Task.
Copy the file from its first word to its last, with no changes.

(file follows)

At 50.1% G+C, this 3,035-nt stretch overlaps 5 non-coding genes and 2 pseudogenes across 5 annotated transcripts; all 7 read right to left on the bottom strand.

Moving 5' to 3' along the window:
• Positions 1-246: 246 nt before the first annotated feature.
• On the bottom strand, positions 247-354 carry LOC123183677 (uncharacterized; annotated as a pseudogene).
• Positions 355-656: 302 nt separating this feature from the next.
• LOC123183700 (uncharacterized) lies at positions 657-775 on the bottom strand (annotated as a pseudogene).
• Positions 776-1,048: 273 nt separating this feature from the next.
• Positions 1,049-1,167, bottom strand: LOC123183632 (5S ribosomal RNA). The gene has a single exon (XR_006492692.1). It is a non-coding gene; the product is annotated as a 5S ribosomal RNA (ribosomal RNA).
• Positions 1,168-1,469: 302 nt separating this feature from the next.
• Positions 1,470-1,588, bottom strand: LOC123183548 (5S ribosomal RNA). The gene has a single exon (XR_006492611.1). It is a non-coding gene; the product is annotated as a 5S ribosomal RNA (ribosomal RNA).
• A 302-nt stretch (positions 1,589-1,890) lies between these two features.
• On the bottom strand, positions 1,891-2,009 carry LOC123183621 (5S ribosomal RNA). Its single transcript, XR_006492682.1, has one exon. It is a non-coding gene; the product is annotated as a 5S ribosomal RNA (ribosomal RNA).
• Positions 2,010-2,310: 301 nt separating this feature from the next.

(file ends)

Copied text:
At 50.1% G+C, this 3,035-nt stretch overlaps 5 non-coding genes and 2 pseudogenes across 5 annotated transcripts; all 7 read right to left on the bottom strand.

Moving 5' to 3' along the window:
• Positions 1-246: 246 nt before the first annotated feature.
• On the bottom strand, positions 247-354 carry LOC123183677 (uncharacterized; annotated as a pseudogene).
• Positions 355-656: 302 nt separating this feature from the next.
• LOC123183700 (uncharacterized) lies at positions 657-775 on the bottom strand (annotated as a pseudogene).
• Positions 776-1,048: 273 nt separating this feature from the next.
• Positions 1,049-1,167, bottom strand: LOC123183632 (5S ribosomal RNA). The gene has a single exon (XR_006492692.1). It is a non-coding gene; the product is annotated as a 5S ribosomal RNA (ribosomal RNA).
• Positions 1,168-1,469: 302 nt separating this feature from the next.
• Positions 1,470-1,588, bottom strand: LOC123183548 (5S ribosomal RNA). The gene has a single exon (XR_006492611.1). It is a non-coding gene; the product is annotated as a 5S ribosomal RNA (ribosomal RNA).
• A 302-nt stretch (positions 1,589-1,890) lies between these two features.
• On the bottom strand, positions 1,891-2,009 carry LOC123183621 (5S ribosomal RNA). Its single transcript, XR_006492682.1, has one exon. It is a non-coding gene; the product is annotated as a 5S ribosomal RNA (ribosomal RNA).
• Positions 2,010-2,310: 301 nt separating this feature from the next.